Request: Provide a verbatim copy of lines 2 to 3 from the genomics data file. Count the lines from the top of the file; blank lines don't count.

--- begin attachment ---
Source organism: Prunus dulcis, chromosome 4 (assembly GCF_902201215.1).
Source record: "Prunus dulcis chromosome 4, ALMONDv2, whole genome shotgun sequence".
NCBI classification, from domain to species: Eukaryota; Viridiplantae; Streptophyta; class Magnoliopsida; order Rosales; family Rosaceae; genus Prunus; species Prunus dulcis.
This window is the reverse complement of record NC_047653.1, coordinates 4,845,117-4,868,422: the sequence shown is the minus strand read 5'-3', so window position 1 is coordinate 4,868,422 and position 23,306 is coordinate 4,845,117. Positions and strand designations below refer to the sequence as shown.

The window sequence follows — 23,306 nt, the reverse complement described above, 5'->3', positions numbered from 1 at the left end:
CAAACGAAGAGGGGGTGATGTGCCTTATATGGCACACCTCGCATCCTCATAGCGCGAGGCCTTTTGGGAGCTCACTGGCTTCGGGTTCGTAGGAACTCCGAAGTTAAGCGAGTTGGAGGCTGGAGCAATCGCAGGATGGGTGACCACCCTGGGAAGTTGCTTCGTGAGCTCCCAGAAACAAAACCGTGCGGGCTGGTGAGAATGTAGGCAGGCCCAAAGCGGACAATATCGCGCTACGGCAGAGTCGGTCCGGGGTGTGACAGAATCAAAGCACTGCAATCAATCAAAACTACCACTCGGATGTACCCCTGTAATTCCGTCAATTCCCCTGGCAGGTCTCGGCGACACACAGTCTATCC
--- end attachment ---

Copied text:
Source record: "Prunus dulcis chromosome 4, ALMONDv2, whole genome shotgun sequence".
NCBI classification, from domain to species: Eukaryota; Viridiplantae; Streptophyta; class Magnoliopsida; order Rosales; family Rosaceae; genus Prunus; species Prunus dulcis.